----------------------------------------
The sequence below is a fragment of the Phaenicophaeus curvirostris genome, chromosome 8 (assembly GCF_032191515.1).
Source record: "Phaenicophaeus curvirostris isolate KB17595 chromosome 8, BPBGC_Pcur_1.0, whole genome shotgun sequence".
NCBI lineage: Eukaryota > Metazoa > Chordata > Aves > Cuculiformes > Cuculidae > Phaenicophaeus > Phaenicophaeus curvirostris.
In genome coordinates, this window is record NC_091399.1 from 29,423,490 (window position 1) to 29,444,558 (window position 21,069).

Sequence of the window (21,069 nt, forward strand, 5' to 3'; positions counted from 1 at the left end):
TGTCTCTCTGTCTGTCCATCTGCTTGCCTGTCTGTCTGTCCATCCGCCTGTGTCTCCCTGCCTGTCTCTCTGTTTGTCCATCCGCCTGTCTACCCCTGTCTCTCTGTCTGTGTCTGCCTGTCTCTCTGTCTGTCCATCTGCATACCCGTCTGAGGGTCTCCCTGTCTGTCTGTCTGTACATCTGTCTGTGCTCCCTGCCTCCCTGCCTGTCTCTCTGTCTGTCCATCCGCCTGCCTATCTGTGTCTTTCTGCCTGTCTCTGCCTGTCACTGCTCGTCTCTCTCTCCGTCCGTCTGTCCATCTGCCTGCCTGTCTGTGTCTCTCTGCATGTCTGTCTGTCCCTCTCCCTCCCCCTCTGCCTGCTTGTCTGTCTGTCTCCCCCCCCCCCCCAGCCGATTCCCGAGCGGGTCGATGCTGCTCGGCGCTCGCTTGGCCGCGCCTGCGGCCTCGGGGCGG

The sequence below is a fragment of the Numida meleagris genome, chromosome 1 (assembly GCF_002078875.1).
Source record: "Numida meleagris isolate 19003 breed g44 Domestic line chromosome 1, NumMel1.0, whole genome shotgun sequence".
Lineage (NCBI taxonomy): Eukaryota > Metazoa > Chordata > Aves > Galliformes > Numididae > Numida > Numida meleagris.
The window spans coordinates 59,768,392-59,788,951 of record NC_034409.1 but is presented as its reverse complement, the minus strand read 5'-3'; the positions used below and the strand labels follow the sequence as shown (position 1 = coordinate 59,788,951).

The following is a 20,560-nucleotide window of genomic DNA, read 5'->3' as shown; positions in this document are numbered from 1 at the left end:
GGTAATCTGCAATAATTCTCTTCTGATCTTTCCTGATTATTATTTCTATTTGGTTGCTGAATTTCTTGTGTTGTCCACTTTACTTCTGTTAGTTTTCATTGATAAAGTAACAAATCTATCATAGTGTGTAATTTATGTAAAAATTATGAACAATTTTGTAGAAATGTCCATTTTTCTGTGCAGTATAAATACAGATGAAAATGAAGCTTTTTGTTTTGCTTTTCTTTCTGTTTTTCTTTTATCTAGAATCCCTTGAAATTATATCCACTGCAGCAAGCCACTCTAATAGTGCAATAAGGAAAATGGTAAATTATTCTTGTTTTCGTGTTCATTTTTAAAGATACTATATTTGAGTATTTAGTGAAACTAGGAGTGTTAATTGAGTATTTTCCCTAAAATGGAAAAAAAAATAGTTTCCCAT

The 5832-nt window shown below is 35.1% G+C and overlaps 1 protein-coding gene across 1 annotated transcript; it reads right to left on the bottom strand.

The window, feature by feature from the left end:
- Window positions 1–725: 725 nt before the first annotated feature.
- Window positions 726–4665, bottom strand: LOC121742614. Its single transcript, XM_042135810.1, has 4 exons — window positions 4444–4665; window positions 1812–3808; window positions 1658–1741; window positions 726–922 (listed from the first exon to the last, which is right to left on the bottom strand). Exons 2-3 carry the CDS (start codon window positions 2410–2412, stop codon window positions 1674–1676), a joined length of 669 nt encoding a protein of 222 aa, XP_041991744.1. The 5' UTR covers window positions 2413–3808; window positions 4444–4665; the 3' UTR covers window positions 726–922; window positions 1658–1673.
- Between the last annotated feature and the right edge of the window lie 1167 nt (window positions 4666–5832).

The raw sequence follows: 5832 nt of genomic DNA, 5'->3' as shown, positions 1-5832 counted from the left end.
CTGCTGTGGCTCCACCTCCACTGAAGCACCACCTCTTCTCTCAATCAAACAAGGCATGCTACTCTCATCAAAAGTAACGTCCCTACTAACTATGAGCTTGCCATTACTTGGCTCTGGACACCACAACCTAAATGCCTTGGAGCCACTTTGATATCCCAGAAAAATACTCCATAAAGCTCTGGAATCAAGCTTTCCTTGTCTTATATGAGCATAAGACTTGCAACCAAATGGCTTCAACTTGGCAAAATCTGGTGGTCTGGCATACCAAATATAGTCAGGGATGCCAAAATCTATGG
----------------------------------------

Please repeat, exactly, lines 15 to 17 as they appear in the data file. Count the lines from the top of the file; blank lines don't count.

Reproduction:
- Window positions 1–725: 725 nt before the first annotated feature.
- Window positions 726–4665, bottom strand: LOC121742614. Its single transcript, XM_042135810.1, has 4 exons — window positions 4444–4665; window positions 1812–3808; window positions 1658–1741; window positions 726–922 (listed from the first exon to the last, which is right to left on the bottom strand). Exons 2-3 carry the CDS (start codon window positions 2410–2412, stop codon window positions 1674–1676), a joined length of 669 nt encoding a protein of 222 aa, XP_041991744.1. The 5' UTR covers window positions 2413–3808; window positions 4444–4665; the 3' UTR covers window positions 726–922; window positions 1658–1673.
- Between the last annotated feature and the right edge of the window lie 1167 nt (window positions 4666–5832).